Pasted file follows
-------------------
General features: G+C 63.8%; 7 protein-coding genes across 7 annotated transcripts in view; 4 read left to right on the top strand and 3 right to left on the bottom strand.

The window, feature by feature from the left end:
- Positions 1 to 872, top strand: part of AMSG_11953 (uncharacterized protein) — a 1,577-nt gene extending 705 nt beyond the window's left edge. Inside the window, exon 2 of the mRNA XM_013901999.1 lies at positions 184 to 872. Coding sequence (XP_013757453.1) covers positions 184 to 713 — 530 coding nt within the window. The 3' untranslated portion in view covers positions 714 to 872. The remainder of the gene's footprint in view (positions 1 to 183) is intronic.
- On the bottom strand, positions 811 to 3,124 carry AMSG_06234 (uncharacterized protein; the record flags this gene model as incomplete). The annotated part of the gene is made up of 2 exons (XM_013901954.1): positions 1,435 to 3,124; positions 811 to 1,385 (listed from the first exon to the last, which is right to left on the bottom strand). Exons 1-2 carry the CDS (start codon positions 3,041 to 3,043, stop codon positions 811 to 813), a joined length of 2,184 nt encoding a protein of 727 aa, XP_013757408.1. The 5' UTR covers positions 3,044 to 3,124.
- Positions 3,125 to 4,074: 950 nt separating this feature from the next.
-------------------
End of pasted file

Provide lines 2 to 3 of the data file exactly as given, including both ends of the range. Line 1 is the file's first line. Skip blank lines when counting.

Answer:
The window, feature by feature from the left end:
- Positions 1 to 872, top strand: part of AMSG_11953 (uncharacterized protein) — a 1,577-nt gene extending 705 nt beyond the window's left edge. Inside the window, exon 2 of the mRNA XM_013901999.1 lies at positions 184 to 872. Coding sequence (XP_013757453.1) covers positions 184 to 713 — 530 coding nt within the window. The 3' untranslated portion in view covers positions 714 to 872. The remainder of the gene's footprint in view (positions 1 to 183) is intronic.